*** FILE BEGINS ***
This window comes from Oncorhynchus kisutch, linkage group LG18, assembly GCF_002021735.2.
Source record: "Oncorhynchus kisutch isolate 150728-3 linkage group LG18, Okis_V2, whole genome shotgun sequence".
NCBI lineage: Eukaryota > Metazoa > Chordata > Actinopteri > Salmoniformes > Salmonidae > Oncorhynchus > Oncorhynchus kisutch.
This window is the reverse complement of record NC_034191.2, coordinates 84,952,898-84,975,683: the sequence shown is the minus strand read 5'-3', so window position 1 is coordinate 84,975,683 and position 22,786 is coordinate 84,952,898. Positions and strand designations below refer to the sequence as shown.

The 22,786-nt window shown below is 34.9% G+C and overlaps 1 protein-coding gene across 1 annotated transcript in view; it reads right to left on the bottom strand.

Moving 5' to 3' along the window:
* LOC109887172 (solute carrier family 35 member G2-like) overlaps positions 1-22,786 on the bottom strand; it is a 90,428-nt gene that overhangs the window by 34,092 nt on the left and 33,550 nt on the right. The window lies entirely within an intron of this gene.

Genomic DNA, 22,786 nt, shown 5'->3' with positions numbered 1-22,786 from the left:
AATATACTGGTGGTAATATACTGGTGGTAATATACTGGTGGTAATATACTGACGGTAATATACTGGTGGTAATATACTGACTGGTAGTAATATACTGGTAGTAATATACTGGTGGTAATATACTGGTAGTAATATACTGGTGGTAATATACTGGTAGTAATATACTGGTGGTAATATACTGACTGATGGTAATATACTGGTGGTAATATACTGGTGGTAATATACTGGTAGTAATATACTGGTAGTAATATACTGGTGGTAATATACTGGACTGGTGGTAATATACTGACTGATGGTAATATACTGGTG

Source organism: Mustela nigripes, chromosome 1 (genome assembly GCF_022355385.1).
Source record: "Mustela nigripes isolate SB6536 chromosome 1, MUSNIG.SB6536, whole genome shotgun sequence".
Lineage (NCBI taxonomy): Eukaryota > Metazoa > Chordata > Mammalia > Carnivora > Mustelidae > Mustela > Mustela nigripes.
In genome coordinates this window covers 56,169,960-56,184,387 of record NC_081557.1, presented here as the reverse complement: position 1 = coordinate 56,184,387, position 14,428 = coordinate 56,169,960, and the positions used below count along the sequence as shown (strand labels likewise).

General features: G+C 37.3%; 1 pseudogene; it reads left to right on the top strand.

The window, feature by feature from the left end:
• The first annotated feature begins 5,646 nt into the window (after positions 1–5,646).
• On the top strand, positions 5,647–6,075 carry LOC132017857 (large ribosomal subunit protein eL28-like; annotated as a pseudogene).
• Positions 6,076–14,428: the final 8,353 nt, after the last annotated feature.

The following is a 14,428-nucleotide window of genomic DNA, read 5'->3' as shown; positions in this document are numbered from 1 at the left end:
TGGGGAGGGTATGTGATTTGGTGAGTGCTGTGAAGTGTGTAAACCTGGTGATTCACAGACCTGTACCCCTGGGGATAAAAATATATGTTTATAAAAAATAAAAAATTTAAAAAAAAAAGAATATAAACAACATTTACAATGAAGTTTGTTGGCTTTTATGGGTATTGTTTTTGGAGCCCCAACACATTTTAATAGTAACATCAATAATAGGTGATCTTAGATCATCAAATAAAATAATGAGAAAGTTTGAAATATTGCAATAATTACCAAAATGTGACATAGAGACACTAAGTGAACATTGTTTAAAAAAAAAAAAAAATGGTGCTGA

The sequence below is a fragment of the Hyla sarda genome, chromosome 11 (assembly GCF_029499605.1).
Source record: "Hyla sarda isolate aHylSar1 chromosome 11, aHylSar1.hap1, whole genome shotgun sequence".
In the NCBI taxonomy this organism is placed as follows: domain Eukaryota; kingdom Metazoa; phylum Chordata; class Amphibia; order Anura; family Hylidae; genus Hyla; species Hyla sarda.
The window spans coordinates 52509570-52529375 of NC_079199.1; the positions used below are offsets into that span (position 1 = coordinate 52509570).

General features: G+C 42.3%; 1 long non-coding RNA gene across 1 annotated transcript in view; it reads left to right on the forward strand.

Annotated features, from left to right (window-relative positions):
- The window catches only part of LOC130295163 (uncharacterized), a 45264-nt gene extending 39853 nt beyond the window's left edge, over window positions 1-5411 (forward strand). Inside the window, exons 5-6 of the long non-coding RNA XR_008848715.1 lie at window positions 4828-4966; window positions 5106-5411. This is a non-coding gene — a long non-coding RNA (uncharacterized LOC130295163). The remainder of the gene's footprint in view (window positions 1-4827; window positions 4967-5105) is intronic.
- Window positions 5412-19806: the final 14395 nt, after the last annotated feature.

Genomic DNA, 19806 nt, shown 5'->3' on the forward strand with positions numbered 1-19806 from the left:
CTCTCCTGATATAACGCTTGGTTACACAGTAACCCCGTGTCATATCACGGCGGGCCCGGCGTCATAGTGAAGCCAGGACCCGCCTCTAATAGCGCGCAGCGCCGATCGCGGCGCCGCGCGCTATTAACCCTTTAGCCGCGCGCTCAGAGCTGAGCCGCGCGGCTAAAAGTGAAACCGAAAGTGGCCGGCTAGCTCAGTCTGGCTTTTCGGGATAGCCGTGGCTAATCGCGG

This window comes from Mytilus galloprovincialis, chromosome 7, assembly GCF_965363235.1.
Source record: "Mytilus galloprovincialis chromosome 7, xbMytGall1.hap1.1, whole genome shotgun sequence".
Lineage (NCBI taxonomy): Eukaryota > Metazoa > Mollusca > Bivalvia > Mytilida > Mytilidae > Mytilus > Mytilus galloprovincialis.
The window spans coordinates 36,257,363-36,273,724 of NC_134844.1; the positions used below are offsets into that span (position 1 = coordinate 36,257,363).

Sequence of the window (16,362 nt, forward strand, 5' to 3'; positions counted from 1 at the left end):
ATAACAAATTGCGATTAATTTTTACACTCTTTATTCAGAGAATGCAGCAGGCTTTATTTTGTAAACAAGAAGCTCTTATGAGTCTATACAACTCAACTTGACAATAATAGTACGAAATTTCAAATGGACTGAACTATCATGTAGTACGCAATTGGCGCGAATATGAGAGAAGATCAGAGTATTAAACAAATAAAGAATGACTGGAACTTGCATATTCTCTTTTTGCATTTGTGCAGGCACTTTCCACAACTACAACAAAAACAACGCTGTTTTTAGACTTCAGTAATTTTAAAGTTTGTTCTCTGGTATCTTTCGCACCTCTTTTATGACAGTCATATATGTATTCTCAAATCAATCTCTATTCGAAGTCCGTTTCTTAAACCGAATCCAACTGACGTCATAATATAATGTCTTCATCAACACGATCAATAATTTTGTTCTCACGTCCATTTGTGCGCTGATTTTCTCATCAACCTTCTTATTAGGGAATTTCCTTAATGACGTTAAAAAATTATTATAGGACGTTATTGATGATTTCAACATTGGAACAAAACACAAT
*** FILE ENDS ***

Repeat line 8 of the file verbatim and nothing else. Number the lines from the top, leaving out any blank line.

Genomic DNA, 22,786 nt, shown 5'->3' with positions numbered 1-22,786 from the left: